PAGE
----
• Permanent Supportive Housing for the Reentry Population through Pay for Success.  The Department of Housing and Urban Development and the Bureau of Justice Assistance at the Department of Justice have launched an $8.7 million demonstration grant to address homelessness and reduce recidivism among the justice-involved population. The Pay for Success (PFS) Permanent Supportive Housing Demonstration will test cost-effective ways to help persons cycling between the criminal justice and homeless service systems, while making new Permanent Supportive Housing available for the reentry population. PFS is an innovative form of performance contracting for the social sector through which government only pays if results are achieved. This grant will support the design and launch of PFS programs to reduce both homelessness and jail days, saving funds to criminal justice and safety net systems.
  • Juvenile Reentry Assistance Program Awards to Support Public Housing Residents.  With funding provided by the Office of Juvenile Justice and Delinquency Prevention at the Department of Justice, the Department of Housing and Urban Development will provide $1.75 million to aid eligible public housing residents who are under the age of 25 to expunge or seal their records in accordance with their applicable state laws.  In addition, the National Bar Association – the nation’s oldest and largest national association of predominantly African-American lawyers and judges – has committed to supplementing this program with 4,000 hours of pro bono legal services.  Having a criminal record can result in major barriers to securing a job and other productive opportunities in life, and this program will enable young people whose convictions are expungable to start over.

Many of the announcements being made today stem from the President’s My Brother’s Keeper Task Force, which is charged with addressing persistent opportunity gaps facing boys and young men of color and ensuring all young people can reach their full potential.  In May of 2014, the Task Force provided the President with a series of evidence-based recommendations focused on the six key milestones on the path to adulthood that are especially predictive of later success, and where interventions can have the greatest impact, including Reducing Violence and Providing a Second Chance. The Task Force, made up of key agencies across the Federal Government, has made considerable progress towards implementing their recommendations, many times creating partnerships across agencies and sectors.  Today’s announcements respond to a wide range of recommendations designed to “eliminate unnecessary barriers to giving justice-involved youth a second chance.”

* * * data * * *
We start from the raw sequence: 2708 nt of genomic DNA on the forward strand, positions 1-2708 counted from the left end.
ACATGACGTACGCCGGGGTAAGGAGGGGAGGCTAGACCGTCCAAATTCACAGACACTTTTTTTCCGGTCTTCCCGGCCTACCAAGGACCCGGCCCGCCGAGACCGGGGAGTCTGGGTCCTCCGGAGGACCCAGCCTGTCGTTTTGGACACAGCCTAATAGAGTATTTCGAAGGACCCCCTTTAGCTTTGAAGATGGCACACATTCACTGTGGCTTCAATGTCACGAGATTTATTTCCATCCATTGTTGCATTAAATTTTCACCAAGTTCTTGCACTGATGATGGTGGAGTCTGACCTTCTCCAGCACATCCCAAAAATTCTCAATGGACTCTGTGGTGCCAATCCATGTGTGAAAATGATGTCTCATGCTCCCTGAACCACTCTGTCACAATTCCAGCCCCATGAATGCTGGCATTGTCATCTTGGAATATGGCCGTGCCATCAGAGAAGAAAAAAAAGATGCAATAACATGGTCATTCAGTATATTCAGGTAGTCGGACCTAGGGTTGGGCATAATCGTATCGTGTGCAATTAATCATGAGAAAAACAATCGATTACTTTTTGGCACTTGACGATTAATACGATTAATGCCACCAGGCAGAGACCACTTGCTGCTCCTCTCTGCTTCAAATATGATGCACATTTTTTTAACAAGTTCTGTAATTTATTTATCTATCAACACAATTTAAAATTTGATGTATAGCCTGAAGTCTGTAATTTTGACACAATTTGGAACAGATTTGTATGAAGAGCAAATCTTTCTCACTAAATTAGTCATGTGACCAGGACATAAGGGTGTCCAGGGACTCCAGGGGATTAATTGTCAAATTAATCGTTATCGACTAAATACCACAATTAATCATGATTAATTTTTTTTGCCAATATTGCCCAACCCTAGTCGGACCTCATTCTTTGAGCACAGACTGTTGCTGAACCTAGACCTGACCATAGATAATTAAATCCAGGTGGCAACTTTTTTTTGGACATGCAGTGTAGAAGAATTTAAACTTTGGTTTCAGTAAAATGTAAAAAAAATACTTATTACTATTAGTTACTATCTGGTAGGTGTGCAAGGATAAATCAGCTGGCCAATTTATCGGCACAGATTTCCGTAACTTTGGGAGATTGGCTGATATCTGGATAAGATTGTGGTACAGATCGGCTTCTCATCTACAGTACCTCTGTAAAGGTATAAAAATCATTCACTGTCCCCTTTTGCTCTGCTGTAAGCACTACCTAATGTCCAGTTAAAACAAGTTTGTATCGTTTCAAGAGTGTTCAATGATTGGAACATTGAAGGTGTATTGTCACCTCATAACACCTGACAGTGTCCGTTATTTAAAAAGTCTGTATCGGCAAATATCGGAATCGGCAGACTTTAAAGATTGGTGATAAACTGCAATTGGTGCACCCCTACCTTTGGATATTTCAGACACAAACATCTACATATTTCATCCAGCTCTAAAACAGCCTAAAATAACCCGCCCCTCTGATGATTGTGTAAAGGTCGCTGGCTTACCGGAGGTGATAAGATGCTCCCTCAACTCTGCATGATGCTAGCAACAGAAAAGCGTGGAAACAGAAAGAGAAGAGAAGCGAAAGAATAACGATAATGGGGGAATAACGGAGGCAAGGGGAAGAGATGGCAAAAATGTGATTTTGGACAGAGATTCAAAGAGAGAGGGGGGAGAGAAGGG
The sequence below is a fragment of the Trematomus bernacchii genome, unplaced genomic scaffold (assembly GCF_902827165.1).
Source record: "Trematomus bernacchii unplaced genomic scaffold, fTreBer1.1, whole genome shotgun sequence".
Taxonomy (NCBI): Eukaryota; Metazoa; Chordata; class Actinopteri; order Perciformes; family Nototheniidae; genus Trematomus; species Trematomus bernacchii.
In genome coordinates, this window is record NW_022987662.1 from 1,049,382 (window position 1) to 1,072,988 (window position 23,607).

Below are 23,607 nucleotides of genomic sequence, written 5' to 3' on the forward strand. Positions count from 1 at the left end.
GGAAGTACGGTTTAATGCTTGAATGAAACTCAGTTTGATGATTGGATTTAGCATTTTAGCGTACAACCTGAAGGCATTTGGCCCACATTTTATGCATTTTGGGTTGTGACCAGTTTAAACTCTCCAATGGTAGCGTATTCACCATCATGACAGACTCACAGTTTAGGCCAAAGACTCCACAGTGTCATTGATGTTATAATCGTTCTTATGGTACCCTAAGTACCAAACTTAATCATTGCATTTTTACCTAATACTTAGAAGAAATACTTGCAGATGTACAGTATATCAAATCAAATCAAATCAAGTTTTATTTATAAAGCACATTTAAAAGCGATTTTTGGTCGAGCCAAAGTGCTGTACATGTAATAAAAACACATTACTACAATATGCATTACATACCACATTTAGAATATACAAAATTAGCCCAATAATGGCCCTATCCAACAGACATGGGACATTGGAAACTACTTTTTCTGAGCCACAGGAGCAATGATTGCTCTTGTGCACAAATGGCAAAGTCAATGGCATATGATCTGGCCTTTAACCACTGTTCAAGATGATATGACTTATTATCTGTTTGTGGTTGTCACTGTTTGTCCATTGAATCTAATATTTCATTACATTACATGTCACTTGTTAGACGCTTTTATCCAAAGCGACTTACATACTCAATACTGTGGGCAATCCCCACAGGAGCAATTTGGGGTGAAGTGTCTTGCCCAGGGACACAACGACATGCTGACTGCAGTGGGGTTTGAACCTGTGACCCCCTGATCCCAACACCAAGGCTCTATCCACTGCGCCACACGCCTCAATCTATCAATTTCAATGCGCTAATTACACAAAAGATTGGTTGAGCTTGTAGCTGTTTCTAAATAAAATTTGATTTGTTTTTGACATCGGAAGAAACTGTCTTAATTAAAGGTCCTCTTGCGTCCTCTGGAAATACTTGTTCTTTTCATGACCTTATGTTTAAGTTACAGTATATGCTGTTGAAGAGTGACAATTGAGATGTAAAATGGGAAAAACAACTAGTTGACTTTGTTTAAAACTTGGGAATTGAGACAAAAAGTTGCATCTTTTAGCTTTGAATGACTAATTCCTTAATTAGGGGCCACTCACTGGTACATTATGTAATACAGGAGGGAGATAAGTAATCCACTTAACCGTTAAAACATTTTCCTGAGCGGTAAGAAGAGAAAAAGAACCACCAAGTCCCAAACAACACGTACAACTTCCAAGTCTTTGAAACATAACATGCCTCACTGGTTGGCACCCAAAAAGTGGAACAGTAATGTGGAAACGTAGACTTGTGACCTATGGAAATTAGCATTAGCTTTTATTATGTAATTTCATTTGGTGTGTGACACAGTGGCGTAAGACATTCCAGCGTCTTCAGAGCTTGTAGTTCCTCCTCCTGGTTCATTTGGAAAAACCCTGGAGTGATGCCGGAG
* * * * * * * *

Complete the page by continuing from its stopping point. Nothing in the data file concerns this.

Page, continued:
These announcements mark a continuation of the Obama Administration’s commitment to mitigating unnecessary collateral impacts of incarceration.  In particular, the Administration has advanced numerous effective reintegration strategies through the work of the Federal Interagency Reentry Council, whose mission is to reduce recidivism and victimization; assist those returning from prison, jail or juvenile facilities to become productive citizens; and save taxpayer dollars by lowering the direct and collateral costs of incarceration.

Through the Reentry Council and other federal agency initiatives, the Administration has improved rehabilitation and reintegration opportunities in meaningful ways, including recent initiatives in the following areas:

Reducing barriers to employment.

Last month, the Department of Justice awarded $3 million to provide technology-based career training for incarcerated adults and juveniles.  These funds will be used to establish and provide career training programs during the 6-24 month period before release from a prison, jail, or juvenile facility with connections to follow-up career services after release in the community.

The Department of Justice also announced the selection of its first-ever Second Chance Fellow, Daryl Atkinson.  Recognizing that many of those directly impacted by the criminal justice system hold significant insight into reforming the justice system, this position was designed to bring in a person who is both a leader in the criminal justice field and a formerly incarcerated individual to work as a colleague to the Reentry Council and as an advisor to the Bureau of Justice Assistance Second Chance programs.

In addition, the Department of Labor awarded a series of grants in June that are aimed at reducing employment barriers, including:

  • Face Forward: The Department awarded $30.5 million in grants to provide services to youth, aged 14 to 24, who have been involved in the juvenile justice system.  Face Forward gives youth a second chance to succeed in the workforce by removing the stigma of having a juvenile record through diversion and/or expungement strategies.
  • Linking to Employment Activities Pre-Release (LEAP): The Department awarded $10 million in pilot grants for programs that place One Stop Career Center/American Job Centers services directly in local jails.  These specialized services will prepare individuals for employment while they are incarcerated to increase their opportunities for successful reentry.
  • Training to Work: The Department awarded $27.5 million in Training to Work grants to help strengthen communities where formerly incarcerated individuals return.  Training to Work provides workforce-related reentry opportunities for returning citizens, aged 18 and older, who are participating in state and/or local work-release programs.  The program focuses on training opportunities that lead to industry-recognized credentials and job opportunities along career pathways.

Increasing access to education and enrichment.

High-quality correctional education — including postsecondary correctional education — has been shown to measurably reduce re-incarceration rates.  In July, the Departments of Education and Justice announced the Second Chance Pell Pilot Program to allow incarcerated Americans to receive Pell Grants to pursue postsecondary education and trainings that can help them turn their lives around and ultimately, get jobs, and support their families.  Since this pilot was announced, over 200 postsecondary institutions across the nation have applied for consideration.